- Fertility & Reproductive Systems
Birth Control In High Schools
In New York City, several high schools are now handing out "Plan B" the birth control pill that women can take up to 72 hours after having unprotected sex to prevent pregnancy. Students as young as 14 have access to the contraceptive through the school nurses. Some parents are angry that the schools have taken such a bold stance on teen pregnancy but the schools say that they have covered all the bases before rolling out the new procedures.
Parents of high school students that attend one of the public high schools in New York City that is participating in this piolet program all received letters and forms in the mail. If they wanted their teenager to not have access to contraception they needed to fill out and sign the paper and send it back. However, if nothing was done and the school was not notified of the parents wishes the school nurse could and would administer the "Plan B" pill to any female student over the age of 14 that asked for it. Furthermore, they are not required to notify parents when contraception is given to the students.
"Plan B" isn't the only way that the New York City school system is trying to lower teen pregnancy, they also allow students (whose parents haven't opted out) access to other forms of birth control. Many parents that are upset have indicated that they either did not receive a letter in the mail or the ones that admit that they don't really look at the mail from their kids' schools.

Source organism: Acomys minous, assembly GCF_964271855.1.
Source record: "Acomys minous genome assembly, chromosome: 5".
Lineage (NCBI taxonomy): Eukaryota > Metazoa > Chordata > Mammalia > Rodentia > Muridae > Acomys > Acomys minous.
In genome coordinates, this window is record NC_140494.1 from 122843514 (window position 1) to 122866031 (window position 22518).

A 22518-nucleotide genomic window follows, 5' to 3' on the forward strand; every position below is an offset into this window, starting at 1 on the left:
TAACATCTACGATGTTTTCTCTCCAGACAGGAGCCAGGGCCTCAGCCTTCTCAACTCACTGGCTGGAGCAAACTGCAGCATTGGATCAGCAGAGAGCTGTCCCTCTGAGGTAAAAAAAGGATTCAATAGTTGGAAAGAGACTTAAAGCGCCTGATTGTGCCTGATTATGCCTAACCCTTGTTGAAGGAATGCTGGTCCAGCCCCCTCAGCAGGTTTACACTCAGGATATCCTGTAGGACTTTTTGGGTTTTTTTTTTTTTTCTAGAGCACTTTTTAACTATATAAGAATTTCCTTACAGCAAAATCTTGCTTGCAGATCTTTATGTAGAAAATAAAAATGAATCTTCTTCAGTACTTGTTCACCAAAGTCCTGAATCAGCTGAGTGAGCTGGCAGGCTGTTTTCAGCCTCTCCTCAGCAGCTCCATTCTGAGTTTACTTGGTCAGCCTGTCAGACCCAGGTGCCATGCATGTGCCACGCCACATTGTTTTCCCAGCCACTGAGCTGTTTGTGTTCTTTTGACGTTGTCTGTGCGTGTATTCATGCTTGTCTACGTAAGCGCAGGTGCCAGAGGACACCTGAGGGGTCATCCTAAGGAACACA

With 367,752 babies born to teens between the ages 15 and 19 in 2010, doctors and schools are seeing that students are getting taught valuable sex information at home. The risks for fetal complications increase, mental disorders may become a factor and the chances of teens getting their high school diploma decrease. With parents these days avoiding the topic all together schools feel like they need to take control and educate teens on sex and teen pregnancy.
With so many religions and belief sets out there the schools that are trying to reduce teen pregnancy are being met with resistance by parents. Many are upset that they don't need to be notified if their daughters receive birth control and others are upset because they feel that it isn't the school's place to have such a program that would benefit young women.
With changing times and technology the education and parenting styles much change. Outdated sex information and statistics aren't cutting it in 2012. Do you think that the schools should be able to do more as far as sex education and reducing teen pregnancies?